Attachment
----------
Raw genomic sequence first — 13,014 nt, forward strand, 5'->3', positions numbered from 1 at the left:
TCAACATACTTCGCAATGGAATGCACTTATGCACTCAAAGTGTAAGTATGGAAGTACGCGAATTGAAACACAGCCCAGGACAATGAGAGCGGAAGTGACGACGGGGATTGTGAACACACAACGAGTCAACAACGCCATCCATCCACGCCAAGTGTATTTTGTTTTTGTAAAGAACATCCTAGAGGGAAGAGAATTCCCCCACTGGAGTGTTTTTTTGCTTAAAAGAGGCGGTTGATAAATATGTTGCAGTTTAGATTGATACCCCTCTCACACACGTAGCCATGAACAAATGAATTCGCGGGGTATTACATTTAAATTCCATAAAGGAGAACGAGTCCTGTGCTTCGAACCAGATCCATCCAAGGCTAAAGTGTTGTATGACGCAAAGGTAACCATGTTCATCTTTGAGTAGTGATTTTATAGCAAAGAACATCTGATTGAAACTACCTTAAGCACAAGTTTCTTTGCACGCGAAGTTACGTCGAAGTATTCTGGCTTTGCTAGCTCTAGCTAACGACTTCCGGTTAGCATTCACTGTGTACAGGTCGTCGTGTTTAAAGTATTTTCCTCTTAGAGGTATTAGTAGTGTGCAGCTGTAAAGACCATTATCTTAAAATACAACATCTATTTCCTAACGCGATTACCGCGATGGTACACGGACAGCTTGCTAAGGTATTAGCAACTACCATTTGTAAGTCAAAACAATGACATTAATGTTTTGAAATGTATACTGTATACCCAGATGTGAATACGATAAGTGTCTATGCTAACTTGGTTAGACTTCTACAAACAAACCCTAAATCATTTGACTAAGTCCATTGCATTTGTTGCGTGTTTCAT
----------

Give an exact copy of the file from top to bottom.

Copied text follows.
Raw genomic sequence first — 13,014 nt, forward strand, 5'->3', positions numbered from 1 at the left:
TCAACATACTTCGCAATGGAATGCACTTATGCACTCAAAGTGTAAGTATGGAAGTACGCGAATTGAAACACAGCCCAGGACAATGAGAGCGGAAGTGACGACGGGGATTGTGAACACACAACGAGTCAACAACGCCATCCATCCACGCCAAGTGTATTTTGTTTTTGTAAAGAACATCCTAGAGGGAAGAGAATTCCCCCACTGGAGTGTTTTTTTGCTTAAAAGAGGCGGTTGATAAATATGTTGCAGTTTAGATTGATACCCCTCTCACACACGTAGCCATGAACAAATGAATTCGCGGGGTATTACATTTAAATTCCATAAAGGAGAACGAGTCCTGTGCTTCGAACCAGATCCATCCAAGGCTAAAGTGTTGTATGACGCAAAGGTAACCATGTTCATCTTTGAGTAGTGATTTTATAGCAAAGAACATCTGATTGAAACTACCTTAAGCACAAGTTTCTTTGCACGCGAAGTTACGTCGAAGTATTCTGGCTTTGCTAGCTCTAGCTAACGACTTCCGGTTAGCATTCACTGTGTACAGGTCGTCGTGTTTAAAGTATTTTCCTCTTAGAGGTATTAGTAGTGTGCAGCTGTAAAGACCATTATCTTAAAATACAACATCTATTTCCTAACGCGATTACCGCGATGGTACACGGACAGCTTGCTAAGGTATTAGCAACTACCATTTGTAAGTCAAAACAATGACATTAATGTTTTGAAATGTATACTGTATACCCAGATGTGAATACGATAAGTGTCTATGCTAACTTGGTTAGACTTCTACAAACAAACCCTAAATCATTTGACTAAGTCCATTGCATTTGTTGCGTGTTTCAT